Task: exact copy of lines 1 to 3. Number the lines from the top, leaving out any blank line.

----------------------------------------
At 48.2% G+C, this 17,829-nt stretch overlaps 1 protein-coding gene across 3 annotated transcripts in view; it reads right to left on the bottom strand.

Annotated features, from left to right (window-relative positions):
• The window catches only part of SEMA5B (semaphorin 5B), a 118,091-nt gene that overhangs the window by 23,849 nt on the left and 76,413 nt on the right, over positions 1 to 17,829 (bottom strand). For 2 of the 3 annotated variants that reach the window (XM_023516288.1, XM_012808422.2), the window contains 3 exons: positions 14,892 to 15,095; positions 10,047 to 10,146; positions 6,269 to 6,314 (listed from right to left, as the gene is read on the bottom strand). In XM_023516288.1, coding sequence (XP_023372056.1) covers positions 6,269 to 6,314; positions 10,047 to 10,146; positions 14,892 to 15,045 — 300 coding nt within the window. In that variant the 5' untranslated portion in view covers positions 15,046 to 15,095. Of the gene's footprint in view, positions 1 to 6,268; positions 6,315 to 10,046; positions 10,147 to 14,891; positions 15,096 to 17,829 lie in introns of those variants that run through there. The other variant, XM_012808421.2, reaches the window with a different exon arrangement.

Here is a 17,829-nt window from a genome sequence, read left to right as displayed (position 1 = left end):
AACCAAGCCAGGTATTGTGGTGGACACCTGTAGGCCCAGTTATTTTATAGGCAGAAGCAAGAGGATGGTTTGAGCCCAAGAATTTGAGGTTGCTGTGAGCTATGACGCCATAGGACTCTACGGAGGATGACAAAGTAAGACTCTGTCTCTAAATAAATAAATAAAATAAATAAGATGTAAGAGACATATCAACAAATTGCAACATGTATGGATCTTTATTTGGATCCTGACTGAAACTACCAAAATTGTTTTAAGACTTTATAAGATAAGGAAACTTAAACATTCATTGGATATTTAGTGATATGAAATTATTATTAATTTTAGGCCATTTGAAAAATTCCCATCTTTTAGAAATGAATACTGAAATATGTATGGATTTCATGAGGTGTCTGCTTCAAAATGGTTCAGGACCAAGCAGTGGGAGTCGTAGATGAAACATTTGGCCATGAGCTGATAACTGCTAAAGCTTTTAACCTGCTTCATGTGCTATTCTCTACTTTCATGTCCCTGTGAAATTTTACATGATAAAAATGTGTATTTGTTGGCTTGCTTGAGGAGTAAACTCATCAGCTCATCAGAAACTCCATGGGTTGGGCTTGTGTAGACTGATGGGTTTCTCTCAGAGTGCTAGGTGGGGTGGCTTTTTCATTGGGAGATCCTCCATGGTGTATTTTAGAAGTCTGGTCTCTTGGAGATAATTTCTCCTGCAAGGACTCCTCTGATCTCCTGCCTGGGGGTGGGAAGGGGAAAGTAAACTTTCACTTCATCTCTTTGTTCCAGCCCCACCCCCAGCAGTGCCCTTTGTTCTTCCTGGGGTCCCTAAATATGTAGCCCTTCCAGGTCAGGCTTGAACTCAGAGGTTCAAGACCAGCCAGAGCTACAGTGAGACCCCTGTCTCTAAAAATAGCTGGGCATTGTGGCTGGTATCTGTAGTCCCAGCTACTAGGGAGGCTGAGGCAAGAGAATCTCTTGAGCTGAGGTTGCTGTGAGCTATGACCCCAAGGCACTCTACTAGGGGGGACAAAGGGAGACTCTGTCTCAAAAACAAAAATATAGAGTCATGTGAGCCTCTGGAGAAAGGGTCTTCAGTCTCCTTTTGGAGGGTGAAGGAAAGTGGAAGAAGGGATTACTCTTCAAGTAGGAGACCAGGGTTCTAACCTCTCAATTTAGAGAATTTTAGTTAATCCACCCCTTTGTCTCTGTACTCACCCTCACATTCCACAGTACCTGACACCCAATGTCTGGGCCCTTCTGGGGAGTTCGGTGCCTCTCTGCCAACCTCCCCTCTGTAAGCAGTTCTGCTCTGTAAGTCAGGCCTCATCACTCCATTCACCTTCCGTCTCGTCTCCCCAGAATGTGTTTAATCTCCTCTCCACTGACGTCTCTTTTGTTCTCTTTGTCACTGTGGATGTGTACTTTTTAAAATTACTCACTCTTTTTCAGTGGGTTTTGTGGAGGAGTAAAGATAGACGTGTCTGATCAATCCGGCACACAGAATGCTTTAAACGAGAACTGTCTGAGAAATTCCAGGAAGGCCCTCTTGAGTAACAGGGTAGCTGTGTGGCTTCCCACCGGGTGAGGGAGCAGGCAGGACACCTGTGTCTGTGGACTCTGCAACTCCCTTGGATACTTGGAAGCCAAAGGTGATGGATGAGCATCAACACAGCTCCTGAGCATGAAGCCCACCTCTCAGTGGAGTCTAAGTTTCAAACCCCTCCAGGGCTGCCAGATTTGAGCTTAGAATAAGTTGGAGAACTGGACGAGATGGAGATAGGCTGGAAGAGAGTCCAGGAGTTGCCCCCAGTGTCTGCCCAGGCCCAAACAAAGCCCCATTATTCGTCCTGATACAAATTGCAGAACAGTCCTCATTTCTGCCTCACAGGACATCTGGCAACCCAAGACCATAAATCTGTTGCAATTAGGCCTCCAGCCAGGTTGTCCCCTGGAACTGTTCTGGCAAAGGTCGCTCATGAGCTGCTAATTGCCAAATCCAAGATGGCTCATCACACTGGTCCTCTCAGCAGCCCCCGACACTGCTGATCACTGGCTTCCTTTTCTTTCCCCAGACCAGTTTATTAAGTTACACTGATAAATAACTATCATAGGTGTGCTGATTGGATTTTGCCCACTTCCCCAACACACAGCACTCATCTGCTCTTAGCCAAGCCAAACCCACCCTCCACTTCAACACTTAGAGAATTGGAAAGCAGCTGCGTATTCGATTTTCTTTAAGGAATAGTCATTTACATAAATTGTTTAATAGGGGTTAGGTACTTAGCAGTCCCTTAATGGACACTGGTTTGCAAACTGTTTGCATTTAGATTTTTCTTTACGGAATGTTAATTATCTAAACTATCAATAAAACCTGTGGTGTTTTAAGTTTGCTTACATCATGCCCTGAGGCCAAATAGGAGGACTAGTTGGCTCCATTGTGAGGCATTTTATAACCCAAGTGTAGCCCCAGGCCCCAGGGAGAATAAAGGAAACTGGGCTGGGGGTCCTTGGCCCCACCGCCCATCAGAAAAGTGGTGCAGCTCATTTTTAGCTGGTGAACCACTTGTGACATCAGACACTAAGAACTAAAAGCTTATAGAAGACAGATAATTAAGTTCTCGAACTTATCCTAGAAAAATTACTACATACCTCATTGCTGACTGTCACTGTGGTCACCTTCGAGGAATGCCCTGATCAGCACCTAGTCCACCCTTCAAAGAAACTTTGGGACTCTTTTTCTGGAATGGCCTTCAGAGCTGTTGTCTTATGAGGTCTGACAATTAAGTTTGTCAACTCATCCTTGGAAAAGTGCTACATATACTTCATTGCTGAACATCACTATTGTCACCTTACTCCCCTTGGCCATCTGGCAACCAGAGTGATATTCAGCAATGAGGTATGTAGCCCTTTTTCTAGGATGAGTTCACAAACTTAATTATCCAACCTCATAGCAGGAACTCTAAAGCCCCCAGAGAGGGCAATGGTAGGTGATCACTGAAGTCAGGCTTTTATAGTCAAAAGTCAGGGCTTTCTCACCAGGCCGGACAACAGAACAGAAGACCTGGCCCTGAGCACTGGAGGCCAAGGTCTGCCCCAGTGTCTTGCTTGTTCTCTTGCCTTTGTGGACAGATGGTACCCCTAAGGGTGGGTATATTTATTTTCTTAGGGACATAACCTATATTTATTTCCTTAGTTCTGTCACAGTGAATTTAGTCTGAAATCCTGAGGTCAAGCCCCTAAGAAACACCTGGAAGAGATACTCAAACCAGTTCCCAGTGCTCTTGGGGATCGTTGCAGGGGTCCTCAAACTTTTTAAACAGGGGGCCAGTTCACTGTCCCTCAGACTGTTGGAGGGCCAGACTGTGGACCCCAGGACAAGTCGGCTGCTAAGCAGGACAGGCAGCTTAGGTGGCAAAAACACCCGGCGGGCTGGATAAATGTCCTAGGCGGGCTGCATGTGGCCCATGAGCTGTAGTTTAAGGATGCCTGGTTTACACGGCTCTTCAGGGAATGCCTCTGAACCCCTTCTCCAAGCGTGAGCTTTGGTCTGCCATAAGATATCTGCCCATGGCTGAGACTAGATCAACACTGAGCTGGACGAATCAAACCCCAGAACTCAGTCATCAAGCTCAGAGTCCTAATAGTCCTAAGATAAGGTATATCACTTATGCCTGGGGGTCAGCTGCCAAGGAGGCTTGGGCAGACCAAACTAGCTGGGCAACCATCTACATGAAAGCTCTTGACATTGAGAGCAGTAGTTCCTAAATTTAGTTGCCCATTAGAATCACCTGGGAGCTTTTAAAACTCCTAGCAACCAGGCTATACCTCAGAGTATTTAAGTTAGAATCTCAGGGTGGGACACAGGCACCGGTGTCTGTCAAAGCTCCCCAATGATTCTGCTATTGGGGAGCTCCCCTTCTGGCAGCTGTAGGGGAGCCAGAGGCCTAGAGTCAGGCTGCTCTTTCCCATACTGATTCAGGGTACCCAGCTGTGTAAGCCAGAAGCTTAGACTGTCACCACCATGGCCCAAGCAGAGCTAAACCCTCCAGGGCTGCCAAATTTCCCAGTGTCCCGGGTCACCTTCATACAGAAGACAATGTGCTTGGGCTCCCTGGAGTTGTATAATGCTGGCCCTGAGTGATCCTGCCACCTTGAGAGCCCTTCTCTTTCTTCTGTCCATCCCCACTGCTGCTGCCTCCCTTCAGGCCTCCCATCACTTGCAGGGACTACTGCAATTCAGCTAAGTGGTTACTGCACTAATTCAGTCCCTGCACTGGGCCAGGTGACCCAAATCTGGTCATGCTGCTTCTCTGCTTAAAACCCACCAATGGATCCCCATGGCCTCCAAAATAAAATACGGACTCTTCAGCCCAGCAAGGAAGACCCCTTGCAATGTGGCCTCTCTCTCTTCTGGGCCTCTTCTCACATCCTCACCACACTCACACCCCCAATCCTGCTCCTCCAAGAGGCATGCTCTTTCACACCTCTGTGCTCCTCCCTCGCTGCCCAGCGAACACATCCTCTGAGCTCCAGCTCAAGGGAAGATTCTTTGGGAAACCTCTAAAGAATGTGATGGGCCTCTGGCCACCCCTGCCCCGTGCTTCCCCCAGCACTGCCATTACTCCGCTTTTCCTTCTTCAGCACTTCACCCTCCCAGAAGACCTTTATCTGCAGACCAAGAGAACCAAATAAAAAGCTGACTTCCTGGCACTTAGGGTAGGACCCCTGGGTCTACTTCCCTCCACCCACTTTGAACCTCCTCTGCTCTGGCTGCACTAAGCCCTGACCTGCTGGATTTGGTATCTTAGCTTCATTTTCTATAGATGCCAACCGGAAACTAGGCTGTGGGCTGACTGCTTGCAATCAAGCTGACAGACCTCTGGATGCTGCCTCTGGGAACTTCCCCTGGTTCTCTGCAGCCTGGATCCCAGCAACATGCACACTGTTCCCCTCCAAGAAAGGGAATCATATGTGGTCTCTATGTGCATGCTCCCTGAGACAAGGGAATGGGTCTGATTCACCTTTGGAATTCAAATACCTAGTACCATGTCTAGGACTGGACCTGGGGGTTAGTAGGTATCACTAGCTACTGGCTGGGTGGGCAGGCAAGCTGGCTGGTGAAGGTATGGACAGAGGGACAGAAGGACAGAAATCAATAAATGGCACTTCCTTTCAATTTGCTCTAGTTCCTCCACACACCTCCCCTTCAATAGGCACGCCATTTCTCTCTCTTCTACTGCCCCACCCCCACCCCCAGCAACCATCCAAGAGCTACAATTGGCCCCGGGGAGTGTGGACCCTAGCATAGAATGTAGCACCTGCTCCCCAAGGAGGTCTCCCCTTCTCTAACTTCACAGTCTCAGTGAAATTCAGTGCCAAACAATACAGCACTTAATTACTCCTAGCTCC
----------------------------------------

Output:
At 48.2% G+C, this 17,829-nt stretch overlaps 1 protein-coding gene across 3 annotated transcripts in view; it reads right to left on the bottom strand.

Annotated features, from left to right (window-relative positions):
• The window catches only part of SEMA5B (semaphorin 5B), a 118,091-nt gene that overhangs the window by 23,849 nt on the left and 76,413 nt on the right, over positions 1 to 17,829 (bottom strand). For 2 of the 3 annotated variants that reach the window (XM_023516288.1, XM_012808422.2), the window contains 3 exons: positions 14,892 to 15,095; positions 10,047 to 10,146; positions 6,269 to 6,314 (listed from right to left, as the gene is read on the bottom strand). In XM_023516288.1, coding sequence (XP_023372056.1) covers positions 6,269 to 6,314; positions 10,047 to 10,146; positions 14,892 to 15,045 — 300 coding nt within the window. In that variant the 5' untranslated portion in view covers positions 15,046 to 15,095. Of the gene's footprint in view, positions 1 to 6,268; positions 6,315 to 10,046; positions 10,147 to 14,891; positions 15,096 to 17,829 lie in introns of those variants that run through there. The other variant, XM_012808421.2, reaches the window with a different exon arrangement.